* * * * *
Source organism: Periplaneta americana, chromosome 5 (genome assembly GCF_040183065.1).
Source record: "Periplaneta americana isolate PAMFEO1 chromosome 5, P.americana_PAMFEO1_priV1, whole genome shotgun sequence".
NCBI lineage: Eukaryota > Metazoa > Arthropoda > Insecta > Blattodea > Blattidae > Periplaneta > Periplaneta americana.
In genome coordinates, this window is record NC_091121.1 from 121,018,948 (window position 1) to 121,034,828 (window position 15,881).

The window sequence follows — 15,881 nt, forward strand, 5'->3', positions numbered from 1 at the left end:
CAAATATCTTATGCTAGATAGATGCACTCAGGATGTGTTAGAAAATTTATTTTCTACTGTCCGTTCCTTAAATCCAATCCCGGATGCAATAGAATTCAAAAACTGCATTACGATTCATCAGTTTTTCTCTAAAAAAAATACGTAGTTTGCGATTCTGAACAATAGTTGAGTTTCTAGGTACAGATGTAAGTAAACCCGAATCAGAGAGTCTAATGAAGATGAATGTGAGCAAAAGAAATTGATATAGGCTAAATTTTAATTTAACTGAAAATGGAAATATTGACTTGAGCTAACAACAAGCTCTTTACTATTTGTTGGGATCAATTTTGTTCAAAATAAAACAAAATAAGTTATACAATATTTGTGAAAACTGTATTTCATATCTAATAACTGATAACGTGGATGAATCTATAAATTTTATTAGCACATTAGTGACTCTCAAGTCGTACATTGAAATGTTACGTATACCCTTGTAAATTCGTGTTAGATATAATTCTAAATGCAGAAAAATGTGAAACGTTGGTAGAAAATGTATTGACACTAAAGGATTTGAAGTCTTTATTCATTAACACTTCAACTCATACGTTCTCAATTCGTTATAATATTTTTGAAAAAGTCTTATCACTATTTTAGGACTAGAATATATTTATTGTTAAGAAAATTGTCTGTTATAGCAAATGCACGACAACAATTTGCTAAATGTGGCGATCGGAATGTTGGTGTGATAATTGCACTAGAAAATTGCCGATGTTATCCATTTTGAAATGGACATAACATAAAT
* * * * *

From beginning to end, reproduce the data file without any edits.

Source organism: Periplaneta americana, chromosome 5 (genome assembly GCF_040183065.1).
Source record: "Periplaneta americana isolate PAMFEO1 chromosome 5, P.americana_PAMFEO1_priV1, whole genome shotgun sequence".
NCBI lineage: Eukaryota > Metazoa > Arthropoda > Insecta > Blattodea > Blattidae > Periplaneta > Periplaneta americana.
In genome coordinates, this window is record NC_091121.1 from 121,018,948 (window position 1) to 121,034,828 (window position 15,881).

The window sequence follows — 15,881 nt, forward strand, 5'->3', positions numbered from 1 at the left end:
CAAATATCTTATGCTAGATAGATGCACTCAGGATGTGTTAGAAAATTTATTTTCTACTGTCCGTTCCTTAAATCCAATCCCGGATGCAATAGAATTCAAAAACTGCATTACGATTCATCAGTTTTTCTCTAAAAAAAATACGTAGTTTGCGATTCTGAACAATAGTTGAGTTTCTAGGTACAGATGTAAGTAAACCCGAATCAGAGAGTCTAATGAAGATGAATGTGAGCAAAAGAAATTGATATAGGCTAAATTTTAATTTAACTGAAAATGGAAATATTGACTTGAGCTAACAACAAGCTCTTTACTATTTGTTGGGATCAATTTTGTTCAAAATAAAACAAAATAAGTTATACAATATTTGTGAAAACTGTATTTCATATCTAATAACTGATAACGTGGATGAATCTATAAATTTTATTAGCACATTAGTGACTCTCAAGTCGTACATTGAAATGTTACGTATACCCTTGTAAATTCGTGTTAGATATAATTCTAAATGCAGAAAAATGTGAAACGTTGGTAGAAAATGTATTGACACTAAAGGATTTGAAGTCTTTATTCATTAACACTTCAACTCATACGTTCTCAATTCGTTATAATATTTTTGAAAAAGTCTTATCACTATTTTAGGACTAGAATATATTTATTGTTAAGAAAATTGTCTGTTATAGCAAATGCACGACAACAATTTGCTAAATGTGGCGATCGGAATGTTGGTGTGATAATTGCACTAGAAAATTGCCGATGTTATCCATTTTGAAATGGACATAACATAAAT